The outgoing Liberal government has described its plan to study hydrogen trains for the GO Transit network as a bold and visionary exercise.
But soon after the transportation minister announced the initiative last year, senior figures at Metrolinx privately expressed serious concerns, with one board member describing the effort as a “folly” that could endanger the public, and the agency’s new CEO doubting the “unproven” technology would be ready in time for a major expansion of GO service.
On June 15, 2016, Steven Del Duca, who was Liberal transportation minster at the time, made the surprise announcement that the province and Metrolinx, the provincial agency responsible for transportation in the GTHA, would look into using hydrogen-powered trains as part of the GO expansion program called regional express rail (RER).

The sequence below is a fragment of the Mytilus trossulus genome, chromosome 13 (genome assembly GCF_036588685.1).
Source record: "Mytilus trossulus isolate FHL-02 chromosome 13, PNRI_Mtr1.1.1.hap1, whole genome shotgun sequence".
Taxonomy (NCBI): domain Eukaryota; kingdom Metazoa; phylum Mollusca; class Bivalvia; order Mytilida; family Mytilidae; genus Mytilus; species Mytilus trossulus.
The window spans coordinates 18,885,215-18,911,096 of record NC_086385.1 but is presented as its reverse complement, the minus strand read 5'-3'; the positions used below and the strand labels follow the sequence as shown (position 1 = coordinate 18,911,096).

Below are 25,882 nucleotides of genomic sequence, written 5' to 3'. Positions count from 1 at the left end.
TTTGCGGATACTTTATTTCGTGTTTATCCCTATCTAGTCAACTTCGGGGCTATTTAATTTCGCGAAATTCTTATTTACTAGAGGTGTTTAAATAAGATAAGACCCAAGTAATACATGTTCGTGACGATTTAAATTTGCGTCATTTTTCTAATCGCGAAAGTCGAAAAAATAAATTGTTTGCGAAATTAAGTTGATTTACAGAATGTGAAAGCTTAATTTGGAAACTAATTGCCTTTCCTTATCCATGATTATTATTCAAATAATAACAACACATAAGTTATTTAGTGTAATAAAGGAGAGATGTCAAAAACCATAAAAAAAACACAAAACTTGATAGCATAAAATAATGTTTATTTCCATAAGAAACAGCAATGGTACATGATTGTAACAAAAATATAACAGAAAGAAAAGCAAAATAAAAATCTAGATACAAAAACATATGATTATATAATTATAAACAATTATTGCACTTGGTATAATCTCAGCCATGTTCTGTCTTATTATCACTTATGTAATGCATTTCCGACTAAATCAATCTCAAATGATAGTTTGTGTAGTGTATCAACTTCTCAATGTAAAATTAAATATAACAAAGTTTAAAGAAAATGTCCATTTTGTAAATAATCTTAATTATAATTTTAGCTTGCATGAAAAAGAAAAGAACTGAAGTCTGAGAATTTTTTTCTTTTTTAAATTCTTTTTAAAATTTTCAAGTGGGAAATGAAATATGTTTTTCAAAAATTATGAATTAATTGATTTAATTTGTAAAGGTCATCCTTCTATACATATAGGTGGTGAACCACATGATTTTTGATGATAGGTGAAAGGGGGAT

Estimated to cost $13.5 billion, RER is supposed to be complete by 2025. Using hydrogen train technology, or “hydrail,” as part of the program would be ambitious, to say the least. Although French manufacturer Alstom said last year it plans to launch a fleet of 14 hydrogen trains in Germany by 2021, the technology has never been deployed on the larger type of bi-level cars GO operates.
Metrolinx estimates deploying hydrail for RER could require at least 70 hydrogen locomotives and 84 sets of four hydrogen-powered self-propelled carriages by 2025. It would be the first use of hydrogen trains on such a scale anywhere in the world.
According to documents obtained by the Star through a freedom of information request, one day after Del Duca’s announcement, Howard Shearer, a Metrolinx board member, sent agency chair Rob Prichard a blistering email warning that the hydrogen project “must be taken seriously for the folly it represents.”